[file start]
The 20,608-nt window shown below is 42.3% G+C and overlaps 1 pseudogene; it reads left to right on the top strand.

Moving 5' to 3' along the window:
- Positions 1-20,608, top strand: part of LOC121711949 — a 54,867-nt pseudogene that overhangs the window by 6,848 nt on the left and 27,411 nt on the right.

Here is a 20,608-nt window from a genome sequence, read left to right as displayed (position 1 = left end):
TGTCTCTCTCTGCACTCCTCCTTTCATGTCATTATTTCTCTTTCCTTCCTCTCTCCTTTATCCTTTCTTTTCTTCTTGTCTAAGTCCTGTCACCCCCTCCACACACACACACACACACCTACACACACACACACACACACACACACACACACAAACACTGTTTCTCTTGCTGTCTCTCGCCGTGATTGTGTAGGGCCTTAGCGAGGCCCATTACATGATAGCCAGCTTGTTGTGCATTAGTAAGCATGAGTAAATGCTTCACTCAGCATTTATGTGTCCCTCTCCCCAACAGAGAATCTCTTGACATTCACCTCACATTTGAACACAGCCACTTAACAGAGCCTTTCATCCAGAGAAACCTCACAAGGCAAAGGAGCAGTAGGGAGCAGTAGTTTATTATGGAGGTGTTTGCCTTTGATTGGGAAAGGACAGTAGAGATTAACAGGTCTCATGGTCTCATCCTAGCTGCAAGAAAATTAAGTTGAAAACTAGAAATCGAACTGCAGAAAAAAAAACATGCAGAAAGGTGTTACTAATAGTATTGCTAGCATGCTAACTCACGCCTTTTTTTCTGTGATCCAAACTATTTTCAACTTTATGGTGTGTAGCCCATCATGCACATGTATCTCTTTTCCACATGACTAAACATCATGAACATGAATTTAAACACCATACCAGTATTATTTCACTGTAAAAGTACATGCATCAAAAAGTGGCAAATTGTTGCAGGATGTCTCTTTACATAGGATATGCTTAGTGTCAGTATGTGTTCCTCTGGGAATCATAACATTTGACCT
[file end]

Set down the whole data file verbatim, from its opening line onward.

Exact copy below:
The 20,608-nt window shown below is 42.3% G+C and overlaps 1 pseudogene; it reads left to right on the top strand.

Moving 5' to 3' along the window:
- Positions 1-20,608, top strand: part of LOC121711949 — a 54,867-nt pseudogene that overhangs the window by 6,848 nt on the left and 27,411 nt on the right.

Here is a 20,608-nt window from a genome sequence, read left to right as displayed (position 1 = left end):
TGTCTCTCTCTGCACTCCTCCTTTCATGTCATTATTTCTCTTTCCTTCCTCTCTCCTTTATCCTTTCTTTTCTTCTTGTCTAAGTCCTGTCACCCCCTCCACACACACACACACACACCTACACACACACACACACACACACACACACACACAAACACTGTTTCTCTTGCTGTCTCTCGCCGTGATTGTGTAGGGCCTTAGCGAGGCCCATTACATGATAGCCAGCTTGTTGTGCATTAGTAAGCATGAGTAAATGCTTCACTCAGCATTTATGTGTCCCTCTCCCCAACAGAGAATCTCTTGACATTCACCTCACATTTGAACACAGCCACTTAACAGAGCCTTTCATCCAGAGAAACCTCACAAGGCAAAGGAGCAGTAGGGAGCAGTAGTTTATTATGGAGGTGTTTGCCTTTGATTGGGAAAGGACAGTAGAGATTAACAGGTCTCATGGTCTCATCCTAGCTGCAAGAAAATTAAGTTGAAAACTAGAAATCGAACTGCAGAAAAAAAAACATGCAGAAAGGTGTTACTAATAGTATTGCTAGCATGCTAACTCACGCCTTTTTTTCTGTGATCCAAACTATTTTCAACTTTATGGTGTGTAGCCCATCATGCACATGTATCTCTTTTCCACATGACTAAACATCATGAACATGAATTTAAACACCATACCAGTATTATTTCACTGTAAAAGTACATGCATCAAAAAGTGGCAAATTGTTGCAGGATGTCTCTTTACATAGGATATGCTTAGTGTCAGTATGTGTTCCTCTGGGAATCATAACATTTGACCT